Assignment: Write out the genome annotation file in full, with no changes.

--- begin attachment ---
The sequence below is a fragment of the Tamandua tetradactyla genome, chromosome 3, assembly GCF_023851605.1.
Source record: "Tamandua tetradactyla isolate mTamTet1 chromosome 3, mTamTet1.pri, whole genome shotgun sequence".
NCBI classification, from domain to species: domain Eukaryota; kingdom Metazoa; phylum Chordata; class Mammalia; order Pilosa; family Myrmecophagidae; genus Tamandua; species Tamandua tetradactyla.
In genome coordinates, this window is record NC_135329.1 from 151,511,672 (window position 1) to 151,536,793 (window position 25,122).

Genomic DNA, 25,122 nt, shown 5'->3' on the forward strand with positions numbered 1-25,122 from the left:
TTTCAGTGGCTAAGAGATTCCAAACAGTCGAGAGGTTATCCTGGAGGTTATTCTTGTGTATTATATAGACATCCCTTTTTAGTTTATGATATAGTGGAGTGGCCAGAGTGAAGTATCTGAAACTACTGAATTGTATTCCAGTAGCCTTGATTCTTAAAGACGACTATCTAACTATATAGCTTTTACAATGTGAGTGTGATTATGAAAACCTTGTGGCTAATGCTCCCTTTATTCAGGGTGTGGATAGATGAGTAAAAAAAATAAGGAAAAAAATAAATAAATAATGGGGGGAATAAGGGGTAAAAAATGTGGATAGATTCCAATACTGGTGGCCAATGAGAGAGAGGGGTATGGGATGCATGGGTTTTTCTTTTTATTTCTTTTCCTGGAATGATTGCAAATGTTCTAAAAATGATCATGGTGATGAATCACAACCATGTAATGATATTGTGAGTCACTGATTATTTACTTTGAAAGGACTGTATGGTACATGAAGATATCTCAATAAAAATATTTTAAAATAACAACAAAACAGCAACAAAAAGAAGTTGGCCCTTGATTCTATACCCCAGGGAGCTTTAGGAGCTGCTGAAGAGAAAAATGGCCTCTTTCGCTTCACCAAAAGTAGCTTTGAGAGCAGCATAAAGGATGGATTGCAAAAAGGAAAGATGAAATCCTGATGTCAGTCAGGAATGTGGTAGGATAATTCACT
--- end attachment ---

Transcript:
The sequence below is a fragment of the Tamandua tetradactyla genome, chromosome 3, assembly GCF_023851605.1.
Source record: "Tamandua tetradactyla isolate mTamTet1 chromosome 3, mTamTet1.pri, whole genome shotgun sequence".
NCBI classification, from domain to species: domain Eukaryota; kingdom Metazoa; phylum Chordata; class Mammalia; order Pilosa; family Myrmecophagidae; genus Tamandua; species Tamandua tetradactyla.
In genome coordinates, this window is record NC_135329.1 from 151,511,672 (window position 1) to 151,536,793 (window position 25,122).

Genomic DNA, 25,122 nt, shown 5'->3' on the forward strand with positions numbered 1-25,122 from the left:
TTTCAGTGGCTAAGAGATTCCAAACAGTCGAGAGGTTATCCTGGAGGTTATTCTTGTGTATTATATAGACATCCCTTTTTAGTTTATGATATAGTGGAGTGGCCAGAGTGAAGTATCTGAAACTACTGAATTGTATTCCAGTAGCCTTGATTCTTAAAGACGACTATCTAACTATATAGCTTTTACAATGTGAGTGTGATTATGAAAACCTTGTGGCTAATGCTCCCTTTATTCAGGGTGTGGATAGATGAGTAAAAAAAATAAGGAAAAAAATAAATAAATAATGGGGGGAATAAGGGGTAAAAAATGTGGATAGATTCCAATACTGGTGGCCAATGAGAGAGAGGGGTATGGGATGCATGGGTTTTTCTTTTTATTTCTTTTCCTGGAATGATTGCAAATGTTCTAAAAATGATCATGGTGATGAATCACAACCATGTAATGATATTGTGAGTCACTGATTATTTACTTTGAAAGGACTGTATGGTACATGAAGATATCTCAATAAAAATATTTTAAAATAACAACAAAACAGCAACAAAAAGAAGTTGGCCCTTGATTCTATACCCCAGGGAGCTTTAGGAGCTGCTGAAGAGAAAAATGGCCTCTTTCGCTTCACCAAAAGTAGCTTTGAGAGCAGCATAAAGGATGGATTGCAAAAAGGAAAGATGAAATCCTGATGTCAGTCAGGAATGTGGTAGGATAATTCACT